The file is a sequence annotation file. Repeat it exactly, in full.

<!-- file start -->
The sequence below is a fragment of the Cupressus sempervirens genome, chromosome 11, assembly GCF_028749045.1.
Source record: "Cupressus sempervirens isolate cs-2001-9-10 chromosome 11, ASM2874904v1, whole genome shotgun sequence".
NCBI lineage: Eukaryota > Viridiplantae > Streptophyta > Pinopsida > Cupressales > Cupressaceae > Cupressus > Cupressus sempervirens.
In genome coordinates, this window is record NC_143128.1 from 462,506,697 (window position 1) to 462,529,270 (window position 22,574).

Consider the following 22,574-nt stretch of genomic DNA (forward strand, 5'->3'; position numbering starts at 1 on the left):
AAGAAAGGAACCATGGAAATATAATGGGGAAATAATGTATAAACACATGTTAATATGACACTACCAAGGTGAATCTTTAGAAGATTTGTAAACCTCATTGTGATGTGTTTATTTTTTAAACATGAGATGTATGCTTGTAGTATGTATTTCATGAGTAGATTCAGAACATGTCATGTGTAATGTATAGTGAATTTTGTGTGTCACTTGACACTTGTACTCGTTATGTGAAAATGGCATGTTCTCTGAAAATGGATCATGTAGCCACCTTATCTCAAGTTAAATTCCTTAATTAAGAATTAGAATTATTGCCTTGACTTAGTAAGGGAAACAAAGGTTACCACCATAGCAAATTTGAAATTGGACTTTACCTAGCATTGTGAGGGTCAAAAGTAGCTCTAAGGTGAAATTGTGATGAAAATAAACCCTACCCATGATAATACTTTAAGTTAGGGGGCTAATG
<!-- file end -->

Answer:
The sequence below is a fragment of the Cupressus sempervirens genome, chromosome 11, assembly GCF_028749045.1.
Source record: "Cupressus sempervirens isolate cs-2001-9-10 chromosome 11, ASM2874904v1, whole genome shotgun sequence".
NCBI lineage: Eukaryota > Viridiplantae > Streptophyta > Pinopsida > Cupressales > Cupressaceae > Cupressus > Cupressus sempervirens.
In genome coordinates, this window is record NC_143128.1 from 462,506,697 (window position 1) to 462,529,270 (window position 22,574).

Consider the following 22,574-nt stretch of genomic DNA (forward strand, 5'->3'; position numbering starts at 1 on the left):
AAGAAAGGAACCATGGAAATATAATGGGGAAATAATGTATAAACACATGTTAATATGACACTACCAAGGTGAATCTTTAGAAGATTTGTAAACCTCATTGTGATGTGTTTATTTTTTAAACATGAGATGTATGCTTGTAGTATGTATTTCATGAGTAGATTCAGAACATGTCATGTGTAATGTATAGTGAATTTTGTGTGTCACTTGACACTTGTACTCGTTATGTGAAAATGGCATGTTCTCTGAAAATGGATCATGTAGCCACCTTATCTCAAGTTAAATTCCTTAATTAAGAATTAGAATTATTGCCTTGACTTAGTAAGGGAAACAAAGGTTACCACCATAGCAAATTTGAAATTGGACTTTACCTAGCATTGTGAGGGTCAAAAGTAGCTCTAAGGTGAAATTGTGATGAAAATAAACCCTACCCATGATAATACTTTAAGTTAGGGGGCTAATG